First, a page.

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Fire destroys historic Webster Co. courthouse

January 17, 2013

By RUTHIE ROBINSON
The Webster Progress-Times

WALTHALL — An early morning fire Thursday gutted and destroyed most of the historic Webster County Courthouse.

The Walthall Volunteer Fire Department and Eupora Volunteer Fire Department responded to an alert and found the courthouse in flames about 2:30 a.m.

When the emergency responders first arrived at the scene, the fire was confined to the southwest corner of the building.

Firefighters immediately attempted to tame the flames from both outside and inside of the 100-year-old structure, which is located at 515 Carroll St. in the county seat of Walthall. Heat transferred to the attic on the second floor of the courthouse, breaching the roof of the building. As a result, the roof of the structure caved in, forcing all firefighters inside to evacuate. No injuries were reported from the collapse.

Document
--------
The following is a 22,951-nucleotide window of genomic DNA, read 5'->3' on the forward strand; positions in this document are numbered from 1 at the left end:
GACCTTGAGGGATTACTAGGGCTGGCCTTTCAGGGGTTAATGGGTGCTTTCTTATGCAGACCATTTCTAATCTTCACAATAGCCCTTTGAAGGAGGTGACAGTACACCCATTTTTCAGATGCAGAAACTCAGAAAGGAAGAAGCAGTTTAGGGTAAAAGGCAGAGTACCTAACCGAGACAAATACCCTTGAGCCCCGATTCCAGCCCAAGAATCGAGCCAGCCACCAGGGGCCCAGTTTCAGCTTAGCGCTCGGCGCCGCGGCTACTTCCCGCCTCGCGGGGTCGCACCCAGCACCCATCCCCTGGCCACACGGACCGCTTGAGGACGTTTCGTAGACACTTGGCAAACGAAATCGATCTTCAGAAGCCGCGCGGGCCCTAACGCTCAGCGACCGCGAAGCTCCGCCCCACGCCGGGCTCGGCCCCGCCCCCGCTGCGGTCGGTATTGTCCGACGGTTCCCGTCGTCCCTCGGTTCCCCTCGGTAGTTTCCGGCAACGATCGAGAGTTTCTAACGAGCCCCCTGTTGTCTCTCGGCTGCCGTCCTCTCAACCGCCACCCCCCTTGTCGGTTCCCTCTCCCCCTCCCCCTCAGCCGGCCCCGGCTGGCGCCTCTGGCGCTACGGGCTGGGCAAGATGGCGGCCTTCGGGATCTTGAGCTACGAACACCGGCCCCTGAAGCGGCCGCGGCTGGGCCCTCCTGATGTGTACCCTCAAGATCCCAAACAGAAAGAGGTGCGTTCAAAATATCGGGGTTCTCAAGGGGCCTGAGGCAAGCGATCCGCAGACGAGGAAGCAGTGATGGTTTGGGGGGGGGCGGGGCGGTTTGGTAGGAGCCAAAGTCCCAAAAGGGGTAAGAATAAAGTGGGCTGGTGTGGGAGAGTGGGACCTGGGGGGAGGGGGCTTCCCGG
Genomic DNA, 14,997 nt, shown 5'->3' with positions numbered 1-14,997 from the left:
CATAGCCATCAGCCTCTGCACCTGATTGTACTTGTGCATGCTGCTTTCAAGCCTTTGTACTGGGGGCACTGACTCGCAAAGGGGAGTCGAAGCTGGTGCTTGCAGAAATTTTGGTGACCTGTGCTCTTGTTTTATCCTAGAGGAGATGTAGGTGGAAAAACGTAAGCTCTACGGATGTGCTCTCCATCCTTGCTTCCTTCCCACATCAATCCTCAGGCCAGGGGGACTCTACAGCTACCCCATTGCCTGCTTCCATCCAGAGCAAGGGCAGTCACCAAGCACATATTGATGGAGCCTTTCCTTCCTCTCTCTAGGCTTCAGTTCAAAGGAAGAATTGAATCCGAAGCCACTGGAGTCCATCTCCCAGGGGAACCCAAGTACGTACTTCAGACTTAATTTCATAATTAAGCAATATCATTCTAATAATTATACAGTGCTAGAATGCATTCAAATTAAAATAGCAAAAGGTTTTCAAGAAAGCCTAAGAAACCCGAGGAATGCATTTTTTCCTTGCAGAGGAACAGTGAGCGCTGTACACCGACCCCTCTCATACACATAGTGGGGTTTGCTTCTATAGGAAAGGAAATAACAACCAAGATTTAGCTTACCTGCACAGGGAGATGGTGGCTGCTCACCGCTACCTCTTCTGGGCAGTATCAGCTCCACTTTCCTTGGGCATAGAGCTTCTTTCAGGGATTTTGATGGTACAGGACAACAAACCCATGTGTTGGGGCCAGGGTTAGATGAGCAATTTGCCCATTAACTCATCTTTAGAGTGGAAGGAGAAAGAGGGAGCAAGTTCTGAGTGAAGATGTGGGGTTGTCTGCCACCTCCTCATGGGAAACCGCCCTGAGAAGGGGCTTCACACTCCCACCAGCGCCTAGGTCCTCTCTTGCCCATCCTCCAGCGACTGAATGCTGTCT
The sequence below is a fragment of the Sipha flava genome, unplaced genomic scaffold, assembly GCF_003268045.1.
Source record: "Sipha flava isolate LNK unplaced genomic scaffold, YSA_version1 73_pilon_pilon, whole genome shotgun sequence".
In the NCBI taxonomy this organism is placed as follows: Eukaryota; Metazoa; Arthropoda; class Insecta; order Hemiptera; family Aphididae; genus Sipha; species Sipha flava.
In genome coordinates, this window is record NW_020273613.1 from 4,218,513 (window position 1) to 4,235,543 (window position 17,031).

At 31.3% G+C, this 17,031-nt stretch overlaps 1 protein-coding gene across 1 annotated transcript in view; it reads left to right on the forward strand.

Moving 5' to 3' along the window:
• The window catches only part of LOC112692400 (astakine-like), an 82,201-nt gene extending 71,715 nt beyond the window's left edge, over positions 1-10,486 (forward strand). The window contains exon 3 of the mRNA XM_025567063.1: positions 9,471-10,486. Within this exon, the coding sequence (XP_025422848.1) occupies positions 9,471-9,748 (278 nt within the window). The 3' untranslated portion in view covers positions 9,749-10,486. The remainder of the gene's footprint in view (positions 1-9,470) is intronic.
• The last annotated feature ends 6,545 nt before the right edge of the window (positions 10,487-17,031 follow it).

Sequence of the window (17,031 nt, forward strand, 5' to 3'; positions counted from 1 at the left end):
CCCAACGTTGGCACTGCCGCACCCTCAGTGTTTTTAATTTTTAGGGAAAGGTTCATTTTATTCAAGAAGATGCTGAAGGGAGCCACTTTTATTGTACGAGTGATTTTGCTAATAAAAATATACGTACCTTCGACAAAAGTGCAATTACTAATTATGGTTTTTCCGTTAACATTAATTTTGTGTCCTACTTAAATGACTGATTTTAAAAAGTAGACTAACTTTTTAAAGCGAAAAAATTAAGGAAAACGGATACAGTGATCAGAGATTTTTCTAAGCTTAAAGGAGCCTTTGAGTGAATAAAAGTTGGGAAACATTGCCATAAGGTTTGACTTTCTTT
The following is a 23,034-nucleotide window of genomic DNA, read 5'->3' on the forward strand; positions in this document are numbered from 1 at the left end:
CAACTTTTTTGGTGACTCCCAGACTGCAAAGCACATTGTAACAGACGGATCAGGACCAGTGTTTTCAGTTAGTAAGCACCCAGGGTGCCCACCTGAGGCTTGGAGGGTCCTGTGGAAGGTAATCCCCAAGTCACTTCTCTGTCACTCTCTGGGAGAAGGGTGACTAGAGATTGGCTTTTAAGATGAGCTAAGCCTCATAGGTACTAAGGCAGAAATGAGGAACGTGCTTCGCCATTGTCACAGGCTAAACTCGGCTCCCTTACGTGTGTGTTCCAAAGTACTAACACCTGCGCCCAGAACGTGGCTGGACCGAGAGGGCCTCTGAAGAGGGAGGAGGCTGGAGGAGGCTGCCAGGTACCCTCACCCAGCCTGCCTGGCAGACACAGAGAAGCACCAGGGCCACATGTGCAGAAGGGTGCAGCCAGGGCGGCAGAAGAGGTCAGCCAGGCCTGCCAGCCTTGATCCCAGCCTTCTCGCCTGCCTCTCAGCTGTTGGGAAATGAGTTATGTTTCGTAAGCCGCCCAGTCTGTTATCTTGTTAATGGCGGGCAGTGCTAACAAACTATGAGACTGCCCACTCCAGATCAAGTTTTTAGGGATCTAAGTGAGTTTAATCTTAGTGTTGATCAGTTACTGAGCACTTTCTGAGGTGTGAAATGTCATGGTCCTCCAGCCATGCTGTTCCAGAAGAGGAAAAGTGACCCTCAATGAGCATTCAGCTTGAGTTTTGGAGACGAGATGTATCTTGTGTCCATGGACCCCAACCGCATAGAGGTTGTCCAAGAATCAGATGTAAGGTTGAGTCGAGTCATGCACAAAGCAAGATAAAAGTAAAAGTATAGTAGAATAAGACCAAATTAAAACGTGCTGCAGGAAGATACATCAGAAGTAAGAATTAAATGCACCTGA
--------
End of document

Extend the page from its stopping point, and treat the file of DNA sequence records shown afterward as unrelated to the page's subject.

With Webster County under a winter storm warning, strong gusts of wind fed the flames and stirred burning timbers through the air, causing hazardous conditions for emergency responders.

Because of safety concerns, efforts to cease the fire were halted until Starkville’s Fire Station No. 1 ladder truck arrived.

All Webster County fire departments, as well as some of the surrounding county departments, assisted with putting out the flames and providing tanker trucks. The fire was extinguished by 7 a.m.

The courthouse was erected in 1913, and is one of the most notable courthouses in the state. Jackson architect N.W. Overstreet used a brick and terracotta late empire masterpiece design for the building, which is rare in Mississippi.

Local architect and Walthall Mayor Belinda Stewart said if the brick and walls remain structurally sound, a restoration may be possible.
The Webster County Board of Supervisors called an emergency meeting Thursday afternoon in the boardroom of the Webster County Schools’ Central Office Building in Eupora.

After a thorough investigation, Webster County Sheriff Tim Mitchell released the results during the board meeting, stating that the fire started when a power strip in a first-floor office on the southwest corner shorted out. The investigating fire marshal stated the fire was non-suspicious, according to discussion during the meeting.

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